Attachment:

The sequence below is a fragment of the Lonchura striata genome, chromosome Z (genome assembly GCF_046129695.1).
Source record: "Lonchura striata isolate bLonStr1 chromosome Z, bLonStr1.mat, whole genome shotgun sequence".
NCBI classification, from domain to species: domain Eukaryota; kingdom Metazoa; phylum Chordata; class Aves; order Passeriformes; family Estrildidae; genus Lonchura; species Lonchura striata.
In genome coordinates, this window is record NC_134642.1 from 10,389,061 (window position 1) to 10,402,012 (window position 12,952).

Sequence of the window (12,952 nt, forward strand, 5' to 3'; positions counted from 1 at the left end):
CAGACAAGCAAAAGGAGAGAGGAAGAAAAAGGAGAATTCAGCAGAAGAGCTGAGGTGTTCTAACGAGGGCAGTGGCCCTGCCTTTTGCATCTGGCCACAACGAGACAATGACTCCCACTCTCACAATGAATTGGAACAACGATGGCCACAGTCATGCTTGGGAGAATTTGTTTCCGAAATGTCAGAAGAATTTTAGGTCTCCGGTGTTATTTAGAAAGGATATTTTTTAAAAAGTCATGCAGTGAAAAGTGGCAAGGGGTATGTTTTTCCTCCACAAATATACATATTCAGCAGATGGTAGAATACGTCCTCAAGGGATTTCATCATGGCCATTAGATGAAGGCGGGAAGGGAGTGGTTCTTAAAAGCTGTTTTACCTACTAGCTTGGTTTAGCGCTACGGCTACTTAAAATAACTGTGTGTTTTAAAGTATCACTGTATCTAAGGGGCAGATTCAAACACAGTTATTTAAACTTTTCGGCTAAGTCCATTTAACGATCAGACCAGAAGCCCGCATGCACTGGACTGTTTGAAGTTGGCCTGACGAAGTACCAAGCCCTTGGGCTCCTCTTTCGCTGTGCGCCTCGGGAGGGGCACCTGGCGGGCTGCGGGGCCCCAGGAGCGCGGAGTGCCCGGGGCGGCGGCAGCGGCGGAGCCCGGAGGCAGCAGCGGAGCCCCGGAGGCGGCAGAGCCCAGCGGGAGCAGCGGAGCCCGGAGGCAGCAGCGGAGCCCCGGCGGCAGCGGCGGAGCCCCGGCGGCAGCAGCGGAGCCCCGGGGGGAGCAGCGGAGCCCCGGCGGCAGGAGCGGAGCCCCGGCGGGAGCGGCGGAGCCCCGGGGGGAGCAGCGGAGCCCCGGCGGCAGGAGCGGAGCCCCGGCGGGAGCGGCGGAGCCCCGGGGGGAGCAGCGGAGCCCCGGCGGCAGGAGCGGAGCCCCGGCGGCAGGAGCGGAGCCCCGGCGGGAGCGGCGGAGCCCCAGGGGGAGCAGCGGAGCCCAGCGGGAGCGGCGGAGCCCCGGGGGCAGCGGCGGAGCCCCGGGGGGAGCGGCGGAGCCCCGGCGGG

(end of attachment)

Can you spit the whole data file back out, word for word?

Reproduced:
The sequence below is a fragment of the Lonchura striata genome, chromosome Z (genome assembly GCF_046129695.1).
Source record: "Lonchura striata isolate bLonStr1 chromosome Z, bLonStr1.mat, whole genome shotgun sequence".
NCBI classification, from domain to species: domain Eukaryota; kingdom Metazoa; phylum Chordata; class Aves; order Passeriformes; family Estrildidae; genus Lonchura; species Lonchura striata.
In genome coordinates, this window is record NC_134642.1 from 10,389,061 (window position 1) to 10,402,012 (window position 12,952).

Sequence of the window (12,952 nt, forward strand, 5' to 3'; positions counted from 1 at the left end):
CAGACAAGCAAAAGGAGAGAGGAAGAAAAAGGAGAATTCAGCAGAAGAGCTGAGGTGTTCTAACGAGGGCAGTGGCCCTGCCTTTTGCATCTGGCCACAACGAGACAATGACTCCCACTCTCACAATGAATTGGAACAACGATGGCCACAGTCATGCTTGGGAGAATTTGTTTCCGAAATGTCAGAAGAATTTTAGGTCTCCGGTGTTATTTAGAAAGGATATTTTTTAAAAAGTCATGCAGTGAAAAGTGGCAAGGGGTATGTTTTTCCTCCACAAATATACATATTCAGCAGATGGTAGAATACGTCCTCAAGGGATTTCATCATGGCCATTAGATGAAGGCGGGAAGGGAGTGGTTCTTAAAAGCTGTTTTACCTACTAGCTTGGTTTAGCGCTACGGCTACTTAAAATAACTGTGTGTTTTAAAGTATCACTGTATCTAAGGGGCAGATTCAAACACAGTTATTTAAACTTTTCGGCTAAGTCCATTTAACGATCAGACCAGAAGCCCGCATGCACTGGACTGTTTGAAGTTGGCCTGACGAAGTACCAAGCCCTTGGGCTCCTCTTTCGCTGTGCGCCTCGGGAGGGGCACCTGGCGGGCTGCGGGGCCCCAGGAGCGCGGAGTGCCCGGGGCGGCGGCAGCGGCGGAGCCCGGAGGCAGCAGCGGAGCCCCGGAGGCGGCAGAGCCCAGCGGGAGCAGCGGAGCCCGGAGGCAGCAGCGGAGCCCCGGCGGCAGCGGCGGAGCCCCGGCGGCAGCAGCGGAGCCCCGGGGGGAGCAGCGGAGCCCCGGCGGCAGGAGCGGAGCCCCGGCGGGAGCGGCGGAGCCCCGGGGGGAGCAGCGGAGCCCCGGCGGCAGGAGCGGAGCCCCGGCGGGAGCGGCGGAGCCCCGGGGGGAGCAGCGGAGCCCCGGCGGCAGGAGCGGAGCCCCGGCGGCAGGAGCGGAGCCCCGGCGGGAGCGGCGGAGCCCCAGGGGGAGCAGCGGAGCCCAGCGGGAGCGGCGGAGCCCCGGGGGCAGCGGCGGAGCCCCGGGGGGAGCGGCGGAGCCCCGGCGGG